Clever Use of the Power to Order Pre-Action Discovery
The New South Wales Supreme Court has ordered Channel Nine to provide a draft story to a plaintiff…
Epic runs the wildly successful battle royale game Fortnite across a variety of platforms, including on Apple’s mobile iOS (what a time we live in!). Fortnite on Apple devices was until August last year distributed through the App Store. In exchange, Apple took a 30% commission of all sales through iOS versions of Fortnite.
Last year, Epic changed the code of Fortnite to allow iOS users to purchase in-game credits directly from Epic thereby bypassing Apple’s commission. In response, Apple removed Fortnite from the App Store within 24 hours.
The contract between Epic (a North Carolina-based company) and Apple (a California-based company) required all disputes to be resolved under Californian law.
Litigation in two countries
In August 2020, Epic commenced proceedings against Apple after Apple pulled Fortnite from the App Store. Apple filed a countersuit alleging breach of contract. The day after commencing its proceedings, and in an apparent attempt to garner public support for its stance, Epic released the video Nineteen Eighty-Fortnite spoofing Apple’s 1984 advertisement.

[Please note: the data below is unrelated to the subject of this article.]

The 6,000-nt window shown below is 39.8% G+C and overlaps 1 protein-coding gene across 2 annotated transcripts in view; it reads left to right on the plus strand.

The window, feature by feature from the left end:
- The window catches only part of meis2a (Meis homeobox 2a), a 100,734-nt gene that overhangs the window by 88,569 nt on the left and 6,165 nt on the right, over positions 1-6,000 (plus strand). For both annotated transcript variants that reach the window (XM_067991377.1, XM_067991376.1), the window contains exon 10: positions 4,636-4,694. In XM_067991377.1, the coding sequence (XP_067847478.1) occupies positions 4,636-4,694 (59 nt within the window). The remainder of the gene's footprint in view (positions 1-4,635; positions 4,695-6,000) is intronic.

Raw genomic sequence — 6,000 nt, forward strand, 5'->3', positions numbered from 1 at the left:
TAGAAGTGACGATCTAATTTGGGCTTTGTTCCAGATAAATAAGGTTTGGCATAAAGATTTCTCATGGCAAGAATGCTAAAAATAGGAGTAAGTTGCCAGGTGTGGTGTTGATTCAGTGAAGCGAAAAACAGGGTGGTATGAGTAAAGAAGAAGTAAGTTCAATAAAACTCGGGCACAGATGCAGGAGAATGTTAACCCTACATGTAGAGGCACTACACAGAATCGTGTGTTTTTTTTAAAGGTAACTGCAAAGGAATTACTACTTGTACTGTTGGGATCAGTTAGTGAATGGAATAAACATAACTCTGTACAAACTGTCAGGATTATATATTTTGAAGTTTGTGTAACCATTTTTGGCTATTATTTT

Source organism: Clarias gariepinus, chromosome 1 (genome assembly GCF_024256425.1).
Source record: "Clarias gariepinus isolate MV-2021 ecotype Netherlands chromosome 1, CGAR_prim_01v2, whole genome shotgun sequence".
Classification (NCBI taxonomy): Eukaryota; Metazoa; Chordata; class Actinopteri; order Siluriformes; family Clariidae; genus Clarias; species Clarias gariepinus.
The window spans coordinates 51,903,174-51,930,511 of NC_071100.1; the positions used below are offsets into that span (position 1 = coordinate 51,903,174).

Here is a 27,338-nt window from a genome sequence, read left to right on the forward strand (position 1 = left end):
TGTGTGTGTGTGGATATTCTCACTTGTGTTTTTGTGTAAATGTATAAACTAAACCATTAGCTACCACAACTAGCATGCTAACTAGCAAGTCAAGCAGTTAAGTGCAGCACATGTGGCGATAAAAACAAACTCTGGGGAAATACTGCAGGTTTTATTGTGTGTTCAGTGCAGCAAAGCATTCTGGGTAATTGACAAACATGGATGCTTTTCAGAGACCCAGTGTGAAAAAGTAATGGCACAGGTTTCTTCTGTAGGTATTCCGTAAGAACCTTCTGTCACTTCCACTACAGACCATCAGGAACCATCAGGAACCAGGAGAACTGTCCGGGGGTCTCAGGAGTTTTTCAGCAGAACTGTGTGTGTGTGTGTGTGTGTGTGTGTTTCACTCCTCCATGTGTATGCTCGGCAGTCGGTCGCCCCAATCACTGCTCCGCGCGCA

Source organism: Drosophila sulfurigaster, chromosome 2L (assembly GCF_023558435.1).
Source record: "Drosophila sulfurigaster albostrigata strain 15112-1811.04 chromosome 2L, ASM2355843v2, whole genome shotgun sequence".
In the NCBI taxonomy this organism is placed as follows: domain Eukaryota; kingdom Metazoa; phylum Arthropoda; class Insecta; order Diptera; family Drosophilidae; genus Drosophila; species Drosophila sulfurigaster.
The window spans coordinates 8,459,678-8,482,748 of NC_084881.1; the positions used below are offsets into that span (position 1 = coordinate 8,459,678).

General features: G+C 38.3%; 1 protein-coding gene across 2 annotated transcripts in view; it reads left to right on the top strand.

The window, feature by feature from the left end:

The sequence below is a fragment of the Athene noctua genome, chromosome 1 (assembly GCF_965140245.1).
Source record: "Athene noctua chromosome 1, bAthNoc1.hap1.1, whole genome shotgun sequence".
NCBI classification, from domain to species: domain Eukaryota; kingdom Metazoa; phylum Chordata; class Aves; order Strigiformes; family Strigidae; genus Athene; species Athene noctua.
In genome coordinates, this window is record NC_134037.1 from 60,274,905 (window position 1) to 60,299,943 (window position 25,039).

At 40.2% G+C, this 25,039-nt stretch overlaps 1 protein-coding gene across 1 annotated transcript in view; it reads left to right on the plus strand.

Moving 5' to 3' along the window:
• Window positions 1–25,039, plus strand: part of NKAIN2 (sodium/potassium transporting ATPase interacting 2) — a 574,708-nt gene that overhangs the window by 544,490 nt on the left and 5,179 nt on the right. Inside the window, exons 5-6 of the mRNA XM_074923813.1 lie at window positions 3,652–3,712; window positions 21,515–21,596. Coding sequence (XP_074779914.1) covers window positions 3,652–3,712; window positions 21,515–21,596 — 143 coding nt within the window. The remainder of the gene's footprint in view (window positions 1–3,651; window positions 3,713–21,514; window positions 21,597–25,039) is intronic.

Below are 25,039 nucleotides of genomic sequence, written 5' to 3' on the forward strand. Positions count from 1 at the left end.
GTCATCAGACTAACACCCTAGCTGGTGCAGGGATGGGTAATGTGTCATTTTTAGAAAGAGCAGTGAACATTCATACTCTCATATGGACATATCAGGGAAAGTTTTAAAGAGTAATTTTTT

Separately, on 16 November 2020, Epic also commenced proceedings in the Australian Federal Court alleging that the conduct of Apple (and its Australian subsidiary, Apple Pty Ltd) amounted to contraventions of the Competition and Consumer Act (CCA) and Australian Consumer Law (ACL), including unconscionable conduct, engaging in conduct which substantially lessens competition and exclusive dealing.
If successful, Epic’s suit would permit Australian iOS users to download apps to their iOS devices from locations other than the App Store.
Apple successfully sought a stay on the proceedings on the basis the litigation should be carried out in California given the exclusive jurisdiction clause in the contract between Epic and Apple.
On 9 July 2021, the Federal Court allowed Epic’s appeal, finding that the primary judge should not have granted the stay.
This means that Epic’s case against Apple and its local subsidiary will proceed in Australia (pending any further appeals). That is, even though the parties had a contractual agreement to deal with disputes in California, the Federal Court held that Epic’s claims under the CCA (which were based on a right under Australian legislation, rather than a right under the contract with Apple) could proceed in Australia. This is a reminder to parties negotiating cross-border agreements that while a jurisdiction clause will govern disputes arising out of the contract, it will not necessarily prevent parties from bringing statute-based claims in other jurisdictions.
For those interested in the legal reasoning behind the Federal Court’s decision in choosing to override the exclusive jurisdiction clause, a more detailed summary is here.